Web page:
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Recreating his stage role, Jose Ferrer stars as Edmond Rostand's Cyrano, a 17th-century French cavalier, poet and swordsman whose prominent proboscis is the subject of many a duel. Cyrano is madly in love with the beautiful Roxanne (Mala Powers), but assumes that she'd never love him back due to his cathedral of a nose. Roxanne is also loved by the handsome Christian (William Prince), who unfortunately can't put two consecutive words together when it comes to pitching woo. Cyrano agrees to help Christian win Roxanne by feeding him the right words for his midnight courtships and love letters; in this way, Cyrano can vicariously express his own ardor for the fair lady. Years later, Cyrano's deception is revealed, and he dies happily in the arms of his beloved Roxanne, who realizes that she has really loved Cyrano all along--by way of Christian. Cyrano de Bergerac wasn't seen by many paying moviegoers upon its original showing, but its relative box-office failure resulted in an early release to television, where it has remained a perennial attraction for the past forty years. ~ Hal Erickson, Rovi
A poetic aristocrat with a large nose helps a pretty boy dolt win the heart of the woman they both love. The Rostand play of the same name is one of my favorites, and the conundrum of putting one's personal feelings aside for the good of others is a theme that resonates with me. While Jose Ferrer exquisitely captures Cyrano's eloquence and defensive arrogance, the deep-seated pain caused by the story's plot and his own insecurities are almost inscrutable and unexplored by the film. Overall, the source material is so good that it's almost impossible to screw this story up, but I think a more emotionally grounded performance that eclipses Cyrano's performative qualities would've made for a stronger interpretation.
If I remember correctly, the first time I saw this movie it was a colorized version on VHS. I have now seen it in its original black and white. The colorization was not terrible, but not ideal either and it is really the performances and the classic story that holds your interest in either version. It is a high romance with touches of comedy. When I started my Oscar winning film list from the beginning (1927, the final year that silents ruled), I was sure I would be bored by those supposedly ancient films. The first years of talkies were in reality more problematic. This period movie and others from the 1950's, I imagined would be another rough patch in movie history. Jose Ferrer had a commanding grasp of the character of Cyrano from portraying it on stage and deserved the Oscar he won, however. The English translation of the dialog, the composition of the shots, the sword play and Ferrer's performance especially give this movie an unexpected energy, vitality and panache.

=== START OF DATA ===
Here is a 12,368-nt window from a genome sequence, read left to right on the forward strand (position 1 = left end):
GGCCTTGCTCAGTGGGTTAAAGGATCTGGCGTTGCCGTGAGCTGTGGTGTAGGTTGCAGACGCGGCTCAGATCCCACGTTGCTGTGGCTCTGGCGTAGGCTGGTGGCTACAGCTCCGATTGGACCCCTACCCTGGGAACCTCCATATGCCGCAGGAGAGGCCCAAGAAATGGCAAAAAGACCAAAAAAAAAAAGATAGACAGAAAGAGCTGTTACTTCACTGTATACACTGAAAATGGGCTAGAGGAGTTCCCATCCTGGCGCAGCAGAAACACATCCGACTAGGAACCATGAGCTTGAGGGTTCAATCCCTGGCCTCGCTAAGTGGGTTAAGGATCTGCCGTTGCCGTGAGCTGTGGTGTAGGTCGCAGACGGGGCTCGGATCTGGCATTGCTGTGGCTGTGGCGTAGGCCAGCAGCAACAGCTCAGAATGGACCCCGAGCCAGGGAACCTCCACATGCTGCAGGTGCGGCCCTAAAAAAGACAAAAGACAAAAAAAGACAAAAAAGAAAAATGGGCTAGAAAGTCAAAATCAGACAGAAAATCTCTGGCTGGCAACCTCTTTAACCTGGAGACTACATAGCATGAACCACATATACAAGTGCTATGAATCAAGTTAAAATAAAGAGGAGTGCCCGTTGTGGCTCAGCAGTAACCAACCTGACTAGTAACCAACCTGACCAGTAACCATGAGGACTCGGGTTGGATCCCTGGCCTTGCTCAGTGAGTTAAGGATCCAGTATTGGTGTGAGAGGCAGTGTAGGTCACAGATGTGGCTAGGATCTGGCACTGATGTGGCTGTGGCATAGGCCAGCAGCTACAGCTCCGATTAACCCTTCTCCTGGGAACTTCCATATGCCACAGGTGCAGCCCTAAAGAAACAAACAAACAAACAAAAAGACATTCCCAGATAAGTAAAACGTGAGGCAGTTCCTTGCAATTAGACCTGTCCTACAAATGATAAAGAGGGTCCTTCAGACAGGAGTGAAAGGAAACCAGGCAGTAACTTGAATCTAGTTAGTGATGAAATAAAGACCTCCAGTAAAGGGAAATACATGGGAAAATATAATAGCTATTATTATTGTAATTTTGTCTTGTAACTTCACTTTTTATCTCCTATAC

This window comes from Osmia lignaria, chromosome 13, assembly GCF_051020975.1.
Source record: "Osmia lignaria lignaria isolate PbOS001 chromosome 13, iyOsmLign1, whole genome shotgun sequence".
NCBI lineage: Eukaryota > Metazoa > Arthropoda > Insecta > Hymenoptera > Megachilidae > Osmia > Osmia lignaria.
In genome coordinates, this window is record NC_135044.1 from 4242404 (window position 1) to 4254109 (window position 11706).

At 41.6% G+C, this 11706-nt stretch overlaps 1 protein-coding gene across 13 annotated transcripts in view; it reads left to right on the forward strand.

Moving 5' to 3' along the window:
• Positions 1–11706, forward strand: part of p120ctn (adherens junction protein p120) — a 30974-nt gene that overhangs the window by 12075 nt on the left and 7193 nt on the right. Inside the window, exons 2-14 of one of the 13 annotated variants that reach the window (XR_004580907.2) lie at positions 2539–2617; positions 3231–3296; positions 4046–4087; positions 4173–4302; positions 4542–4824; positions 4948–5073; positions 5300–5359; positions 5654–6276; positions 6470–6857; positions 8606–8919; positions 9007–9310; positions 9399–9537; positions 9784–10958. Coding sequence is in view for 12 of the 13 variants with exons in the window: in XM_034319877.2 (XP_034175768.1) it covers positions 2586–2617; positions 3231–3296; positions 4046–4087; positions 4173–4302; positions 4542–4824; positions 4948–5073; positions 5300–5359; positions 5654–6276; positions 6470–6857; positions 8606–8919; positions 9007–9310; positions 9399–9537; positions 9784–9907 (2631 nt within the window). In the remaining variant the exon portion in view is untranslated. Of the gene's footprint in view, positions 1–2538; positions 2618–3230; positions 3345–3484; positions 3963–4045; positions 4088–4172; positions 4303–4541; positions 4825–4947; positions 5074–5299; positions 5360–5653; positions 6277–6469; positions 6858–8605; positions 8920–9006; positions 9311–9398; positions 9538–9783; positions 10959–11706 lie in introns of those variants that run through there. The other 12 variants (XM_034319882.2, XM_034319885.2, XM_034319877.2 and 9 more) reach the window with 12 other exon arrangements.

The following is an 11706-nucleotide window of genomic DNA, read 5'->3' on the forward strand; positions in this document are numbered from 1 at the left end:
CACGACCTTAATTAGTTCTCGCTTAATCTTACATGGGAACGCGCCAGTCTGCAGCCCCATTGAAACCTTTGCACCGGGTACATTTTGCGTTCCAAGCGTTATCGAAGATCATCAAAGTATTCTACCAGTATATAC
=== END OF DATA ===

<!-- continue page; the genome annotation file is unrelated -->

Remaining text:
July 19, 2013
Jose Ferrer's version of Cyrano misses the mark. A fact that becomes all the more obvious when you compare it to the Depardieu version of the 80s. Cyrano is arrogance with no heart.
I saw the original version before I saw the bastardized Steve Martin remake and let me tell you, I liked this one better. Jose Ferrer was one of the greatest actors who ever walked the Earth so seeing him in his prime is worth a viewing in its own right. Good makeup work for 1950. But of course it was black and white so it was much easier to pull off De Bergerac's nose than it would've been if it were in color. A classic film and an even better play if you can find someplace that still plays it.
i loved this movie. jose ferrer really played the part well. the only thing is that roxane is a total bitch. its the best version ive ever seen-the ending made me cry and when i cry during a movie, that means i like it :)
An incredible adaptation of the play onto the big screen made ten times greater because of Jose Ferrer?s fiery performance, a performance which also won him the Academy Award that very year. It is full of energy and wit. A fun film and one with a Shakespearian touch. Still though I love this film for the fiery main character captured brilliantly by Ferrer as a fast thinking poet with a scathing tongue.
Jose Ferrar is simply brilliant as Cyrano, and completely carries the film through its occasional stiffness. More exciting, funny, and moving than almost anything else out there - although the 1990 remake is even better.